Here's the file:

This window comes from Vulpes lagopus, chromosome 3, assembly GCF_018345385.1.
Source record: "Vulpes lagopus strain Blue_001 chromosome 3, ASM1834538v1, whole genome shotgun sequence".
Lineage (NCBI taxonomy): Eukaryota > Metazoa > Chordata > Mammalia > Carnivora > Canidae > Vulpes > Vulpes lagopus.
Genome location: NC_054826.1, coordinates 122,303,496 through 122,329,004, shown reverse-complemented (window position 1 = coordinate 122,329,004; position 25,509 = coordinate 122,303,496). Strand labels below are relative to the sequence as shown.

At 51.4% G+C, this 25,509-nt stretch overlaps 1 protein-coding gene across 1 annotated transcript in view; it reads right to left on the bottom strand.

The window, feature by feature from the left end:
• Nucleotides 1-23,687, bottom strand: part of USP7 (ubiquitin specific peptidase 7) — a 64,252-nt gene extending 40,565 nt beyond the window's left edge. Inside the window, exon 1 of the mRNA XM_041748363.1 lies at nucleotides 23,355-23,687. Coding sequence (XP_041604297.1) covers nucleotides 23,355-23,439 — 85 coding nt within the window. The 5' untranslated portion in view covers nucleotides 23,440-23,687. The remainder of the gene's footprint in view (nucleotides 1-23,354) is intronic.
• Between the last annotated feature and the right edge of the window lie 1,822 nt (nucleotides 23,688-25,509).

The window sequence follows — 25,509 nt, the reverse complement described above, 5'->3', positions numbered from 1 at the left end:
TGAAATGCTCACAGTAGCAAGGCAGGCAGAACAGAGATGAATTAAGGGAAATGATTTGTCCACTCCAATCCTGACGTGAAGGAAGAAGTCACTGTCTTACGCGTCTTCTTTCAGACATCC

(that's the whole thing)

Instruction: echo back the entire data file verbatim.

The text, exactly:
This window comes from Vulpes lagopus, chromosome 3, assembly GCF_018345385.1.
Source record: "Vulpes lagopus strain Blue_001 chromosome 3, ASM1834538v1, whole genome shotgun sequence".
Lineage (NCBI taxonomy): Eukaryota > Metazoa > Chordata > Mammalia > Carnivora > Canidae > Vulpes > Vulpes lagopus.
Genome location: NC_054826.1, coordinates 122,303,496 through 122,329,004, shown reverse-complemented (window position 1 = coordinate 122,329,004; position 25,509 = coordinate 122,303,496). Strand labels below are relative to the sequence as shown.

At 51.4% G+C, this 25,509-nt stretch overlaps 1 protein-coding gene across 1 annotated transcript in view; it reads right to left on the bottom strand.

The window, feature by feature from the left end:
• Nucleotides 1-23,687, bottom strand: part of USP7 (ubiquitin specific peptidase 7) — a 64,252-nt gene extending 40,565 nt beyond the window's left edge. Inside the window, exon 1 of the mRNA XM_041748363.1 lies at nucleotides 23,355-23,687. Coding sequence (XP_041604297.1) covers nucleotides 23,355-23,439 — 85 coding nt within the window. The 5' untranslated portion in view covers nucleotides 23,440-23,687. The remainder of the gene's footprint in view (nucleotides 1-23,354) is intronic.
• Between the last annotated feature and the right edge of the window lie 1,822 nt (nucleotides 23,688-25,509).

The window sequence follows — 25,509 nt, the reverse complement described above, 5'->3', positions numbered from 1 at the left end:
TGAAATGCTCACAGTAGCAAGGCAGGCAGAACAGAGATGAATTAAGGGAAATGATTTGTCCACTCCAATCCTGACGTGAAGGAAGAAGTCACTGTCTTACGCGTCTTCTTTCAGACATCC